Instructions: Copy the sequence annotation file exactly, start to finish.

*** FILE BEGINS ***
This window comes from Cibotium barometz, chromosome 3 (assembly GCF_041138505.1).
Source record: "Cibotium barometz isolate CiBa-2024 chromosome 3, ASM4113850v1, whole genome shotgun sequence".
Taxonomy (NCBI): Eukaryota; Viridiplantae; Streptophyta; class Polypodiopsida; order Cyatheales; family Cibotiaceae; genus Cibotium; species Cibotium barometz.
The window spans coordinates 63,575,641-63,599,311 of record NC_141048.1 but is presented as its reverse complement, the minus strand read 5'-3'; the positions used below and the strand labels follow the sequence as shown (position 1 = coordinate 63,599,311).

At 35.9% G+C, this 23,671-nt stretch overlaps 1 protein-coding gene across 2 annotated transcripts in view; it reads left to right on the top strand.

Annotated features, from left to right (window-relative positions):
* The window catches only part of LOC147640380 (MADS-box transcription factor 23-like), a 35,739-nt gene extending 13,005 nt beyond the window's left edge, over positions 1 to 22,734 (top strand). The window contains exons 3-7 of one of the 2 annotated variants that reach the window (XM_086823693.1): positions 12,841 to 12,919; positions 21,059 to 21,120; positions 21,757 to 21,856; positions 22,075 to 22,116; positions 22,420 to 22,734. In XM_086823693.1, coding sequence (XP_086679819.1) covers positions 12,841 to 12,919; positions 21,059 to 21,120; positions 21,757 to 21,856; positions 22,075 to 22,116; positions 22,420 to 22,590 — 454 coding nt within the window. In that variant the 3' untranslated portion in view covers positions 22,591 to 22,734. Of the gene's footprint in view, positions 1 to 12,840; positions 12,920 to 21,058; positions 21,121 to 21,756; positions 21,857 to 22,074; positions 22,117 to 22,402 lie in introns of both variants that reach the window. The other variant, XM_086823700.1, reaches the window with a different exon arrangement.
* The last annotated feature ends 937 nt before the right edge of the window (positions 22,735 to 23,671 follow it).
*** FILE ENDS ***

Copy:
This window comes from Cibotium barometz, chromosome 3 (assembly GCF_041138505.1).
Source record: "Cibotium barometz isolate CiBa-2024 chromosome 3, ASM4113850v1, whole genome shotgun sequence".
Taxonomy (NCBI): Eukaryota; Viridiplantae; Streptophyta; class Polypodiopsida; order Cyatheales; family Cibotiaceae; genus Cibotium; species Cibotium barometz.
The window spans coordinates 63,575,641-63,599,311 of record NC_141048.1 but is presented as its reverse complement, the minus strand read 5'-3'; the positions used below and the strand labels follow the sequence as shown (position 1 = coordinate 63,599,311).

At 35.9% G+C, this 23,671-nt stretch overlaps 1 protein-coding gene across 2 annotated transcripts in view; it reads left to right on the top strand.

Annotated features, from left to right (window-relative positions):
* The window catches only part of LOC147640380 (MADS-box transcription factor 23-like), a 35,739-nt gene extending 13,005 nt beyond the window's left edge, over positions 1 to 22,734 (top strand). The window contains exons 3-7 of one of the 2 annotated variants that reach the window (XM_086823693.1): positions 12,841 to 12,919; positions 21,059 to 21,120; positions 21,757 to 21,856; positions 22,075 to 22,116; positions 22,420 to 22,734. In XM_086823693.1, coding sequence (XP_086679819.1) covers positions 12,841 to 12,919; positions 21,059 to 21,120; positions 21,757 to 21,856; positions 22,075 to 22,116; positions 22,420 to 22,590 — 454 coding nt within the window. In that variant the 3' untranslated portion in view covers positions 22,591 to 22,734. Of the gene's footprint in view, positions 1 to 12,840; positions 12,920 to 21,058; positions 21,121 to 21,756; positions 21,857 to 22,074; positions 22,117 to 22,402 lie in introns of both variants that reach the window. The other variant, XM_086823700.1, reaches the window with a different exon arrangement.
* The last annotated feature ends 937 nt before the right edge of the window (positions 22,735 to 23,671 follow it).